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Thursday, February 23, 2006


Those who have failed miserably are often the first to see God's formula for success. – Edwin Lutzer.

As we continue our series on ‘Coming Back From Failure’ from John 21:1-25, we studied in Part 3, how failure must be faced for forgiveness and restoration. Today we conclude with the understanding that...


One of the greatest truths that we can glean from Peter’s dilemma, is that failure is not necessarily fatal, or final. Peter, having faced up to his failure, was given the opportunity to put matters right with the Master, and now that this was accomplished, he was forgiven and restored back to his rightful position as a child of God, a disciple and an apostle; he had risen from the depths of his anguish and had come back from failure!

A few years ago, an angry man rushed through the Rijks Museum in Amsterdam until he reached Rembrandt's famous painting "Nightwatch." Then he took out a knife and slashed it repeatedly before he could be stopped. A short time later, a distraught, hostile man slipped into St. Peter's Cathedral in Rome with a hammer and began to smash Michelangelo's beautiful sculpture The Pieta.

Two cherished works of art were severely damaged. But what did officials do? Throw them out and forget about them? Absolutely not! Using the best experts, who worked with the utmost care and precision, they made every effort to restore the treasures.

By His sovereign grace, God can bring good out of our failures, and even out of our sins. J. Stuart Holden tells of an old Scottish mansion close to where he had his little summer home. The walls of one room were filled with sketches made by distinguished artists. The practice began after a pitcher of soda water was accidentally spilled on a freshly decorated wall and left an unsightly stain. At the time, a noted artist, Lord Landseer, was a guest in the house.

One day when the family went out to the moors, he stayed behind. With a few masterful strokes of a piece of charcoal, that ugly spot became the outline of a beautiful waterfall, bordered by trees and wildlife. He turned that disfigured wall into one of his most successful depictions of Highland life. – Charles Swindoll.

Now Peter was ready to face his future...

I tell you for certain that when you were a young man, you dressed yourself and went wherever you wanted to go. But when you are old, you will hold out your hands. Then others will wrap your belt around you and lead you where you don't want to go." Jesus said this to tell how Peter would die and bring honor to God. Then he said to Peter, "Follow me!" - John 21:18-19.

What joy Peter must have felt when he heard those words… “Follow me!” Jesus informs Peter what lay ahead for him, previous to being called by the Lord, Peter was the master of his own destiny, but now he was to fulfill God’s plan for his future, he would be taken against his own will and executed, through this he would glorify God by his death.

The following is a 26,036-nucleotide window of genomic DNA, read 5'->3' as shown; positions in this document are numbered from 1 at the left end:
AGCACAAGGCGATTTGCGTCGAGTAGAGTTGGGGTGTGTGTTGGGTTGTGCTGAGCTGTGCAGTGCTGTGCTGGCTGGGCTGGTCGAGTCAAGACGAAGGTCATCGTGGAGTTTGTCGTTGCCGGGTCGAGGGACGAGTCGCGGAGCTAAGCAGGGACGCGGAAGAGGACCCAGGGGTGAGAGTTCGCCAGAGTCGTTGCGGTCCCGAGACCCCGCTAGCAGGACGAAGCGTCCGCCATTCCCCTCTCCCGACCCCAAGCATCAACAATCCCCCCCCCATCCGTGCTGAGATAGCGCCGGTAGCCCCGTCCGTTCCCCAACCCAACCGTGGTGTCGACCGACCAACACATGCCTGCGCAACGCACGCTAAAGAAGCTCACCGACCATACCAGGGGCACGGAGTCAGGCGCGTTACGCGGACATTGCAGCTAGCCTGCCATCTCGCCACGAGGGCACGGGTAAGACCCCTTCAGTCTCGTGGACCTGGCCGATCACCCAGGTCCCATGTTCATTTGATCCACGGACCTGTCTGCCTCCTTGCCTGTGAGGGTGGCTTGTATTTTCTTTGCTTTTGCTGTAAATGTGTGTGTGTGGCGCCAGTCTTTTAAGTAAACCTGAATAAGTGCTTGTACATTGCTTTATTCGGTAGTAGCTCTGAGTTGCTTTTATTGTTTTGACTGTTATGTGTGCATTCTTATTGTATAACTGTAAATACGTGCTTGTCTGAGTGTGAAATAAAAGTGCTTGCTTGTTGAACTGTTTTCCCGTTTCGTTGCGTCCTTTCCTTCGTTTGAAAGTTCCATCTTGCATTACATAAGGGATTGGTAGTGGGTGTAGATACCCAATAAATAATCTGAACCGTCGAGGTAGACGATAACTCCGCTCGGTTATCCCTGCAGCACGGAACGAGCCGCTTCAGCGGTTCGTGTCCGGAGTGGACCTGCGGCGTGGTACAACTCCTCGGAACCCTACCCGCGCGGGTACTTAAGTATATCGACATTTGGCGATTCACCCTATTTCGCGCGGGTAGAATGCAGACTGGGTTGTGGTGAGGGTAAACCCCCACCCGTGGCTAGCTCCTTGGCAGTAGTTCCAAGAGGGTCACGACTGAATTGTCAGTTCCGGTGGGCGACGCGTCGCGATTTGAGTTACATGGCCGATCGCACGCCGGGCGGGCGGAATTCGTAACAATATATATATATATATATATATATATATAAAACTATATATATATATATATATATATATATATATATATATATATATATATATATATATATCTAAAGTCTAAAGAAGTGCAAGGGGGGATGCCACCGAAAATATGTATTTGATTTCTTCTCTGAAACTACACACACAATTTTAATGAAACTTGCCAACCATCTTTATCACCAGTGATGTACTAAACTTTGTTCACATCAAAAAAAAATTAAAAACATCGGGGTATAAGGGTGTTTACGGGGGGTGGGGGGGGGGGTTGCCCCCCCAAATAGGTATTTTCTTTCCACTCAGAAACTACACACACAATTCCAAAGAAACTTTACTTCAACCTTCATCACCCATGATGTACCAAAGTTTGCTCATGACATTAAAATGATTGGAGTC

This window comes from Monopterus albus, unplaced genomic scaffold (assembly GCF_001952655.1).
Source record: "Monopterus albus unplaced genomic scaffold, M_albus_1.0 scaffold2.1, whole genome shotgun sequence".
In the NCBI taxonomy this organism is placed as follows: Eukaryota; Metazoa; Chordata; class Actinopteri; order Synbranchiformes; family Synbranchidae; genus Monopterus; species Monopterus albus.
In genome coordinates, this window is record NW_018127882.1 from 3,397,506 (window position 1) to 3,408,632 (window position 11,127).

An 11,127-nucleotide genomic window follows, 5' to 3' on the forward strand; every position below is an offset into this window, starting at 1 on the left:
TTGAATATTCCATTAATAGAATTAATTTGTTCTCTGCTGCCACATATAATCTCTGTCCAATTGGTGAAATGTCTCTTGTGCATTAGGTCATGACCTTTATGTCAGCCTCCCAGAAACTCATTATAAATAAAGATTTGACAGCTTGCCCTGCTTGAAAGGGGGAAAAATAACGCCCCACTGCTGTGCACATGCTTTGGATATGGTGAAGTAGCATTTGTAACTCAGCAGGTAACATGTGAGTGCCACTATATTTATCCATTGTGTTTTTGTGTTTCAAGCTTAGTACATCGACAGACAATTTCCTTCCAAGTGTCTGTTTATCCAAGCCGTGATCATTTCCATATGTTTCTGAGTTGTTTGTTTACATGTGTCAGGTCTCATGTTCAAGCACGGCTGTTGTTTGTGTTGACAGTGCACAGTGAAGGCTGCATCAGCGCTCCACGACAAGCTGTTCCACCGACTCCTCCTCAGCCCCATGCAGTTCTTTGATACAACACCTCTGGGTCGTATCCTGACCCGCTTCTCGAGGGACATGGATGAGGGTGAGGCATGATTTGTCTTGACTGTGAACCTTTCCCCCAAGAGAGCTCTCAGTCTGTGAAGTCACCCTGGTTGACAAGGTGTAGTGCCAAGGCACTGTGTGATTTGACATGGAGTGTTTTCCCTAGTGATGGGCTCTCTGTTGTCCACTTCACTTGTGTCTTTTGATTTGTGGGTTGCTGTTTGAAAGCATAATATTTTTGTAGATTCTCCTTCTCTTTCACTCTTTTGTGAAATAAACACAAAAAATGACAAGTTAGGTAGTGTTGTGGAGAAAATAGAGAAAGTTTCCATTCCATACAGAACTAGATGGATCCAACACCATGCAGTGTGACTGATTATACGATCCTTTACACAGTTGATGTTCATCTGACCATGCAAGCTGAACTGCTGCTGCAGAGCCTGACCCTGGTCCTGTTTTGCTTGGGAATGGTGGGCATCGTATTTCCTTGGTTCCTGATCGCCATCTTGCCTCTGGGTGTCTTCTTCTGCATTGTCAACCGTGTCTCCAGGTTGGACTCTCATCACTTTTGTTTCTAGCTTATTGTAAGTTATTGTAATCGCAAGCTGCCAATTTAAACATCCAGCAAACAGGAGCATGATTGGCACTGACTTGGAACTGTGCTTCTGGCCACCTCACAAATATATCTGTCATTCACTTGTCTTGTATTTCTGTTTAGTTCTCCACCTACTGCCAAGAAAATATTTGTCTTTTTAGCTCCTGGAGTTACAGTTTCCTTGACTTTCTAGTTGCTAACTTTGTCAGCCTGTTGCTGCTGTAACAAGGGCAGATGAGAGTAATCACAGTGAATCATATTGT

Tradition records that Peter was crucified in Rome under Nero around 67/68 AD, and that by his own request was crucified upside down, because he considered himself unworthy to die in the same manner as his Lord.

People talk of the sacrifice I have made in spending so much of my life in Africa. Can that be called a sacrifice which is simply acknowledging a great debt we owe to our God, which we can never repay? Is that a sacrifice which brings its own reward in healthful activity, the consciousness of doing good, peace of mind, and a bright hope of a glorious destiny? It is emphatically no sacrifice. Rather it is a privilege.

Anxiety, sickness, suffering, danger, foregoing the common conveniences of this life--these may make us pause, and cause the spirit to waver, and the soul to sink; but let this only be for a moment. All these are nothing compared with the glory which shall later be revealed in and through us. I never made a sacrifice. Of this we ought not to talk, when we remember the great sacrifice which He made who left His Father's throne on high to give Himself for us. - David Livingstone.

Many of us would be so happy to fulfill God’s plans for our lives, after coming back from failure. It is so good to understand, that failure is never fatal or final, once forgiven and restored, our future in Him, will result in the glorifying of our Lord and Saviour.

The future is as bright as the promises of God. – William Carey.

There is a memorial in Israel of where Peter went fishing, but there is no monument to his failure! We can come back from our failure and have our future serving the Lord with wholeness!!!

Loving Father, Thank you for your word, and the revelation of knowing that coming back from my failure need not be fatal or final, but that you have everything under control. I thank you that you have my destiny in your hands. In the wonderful name Jesus I pray. Amen.

Be encouraged!

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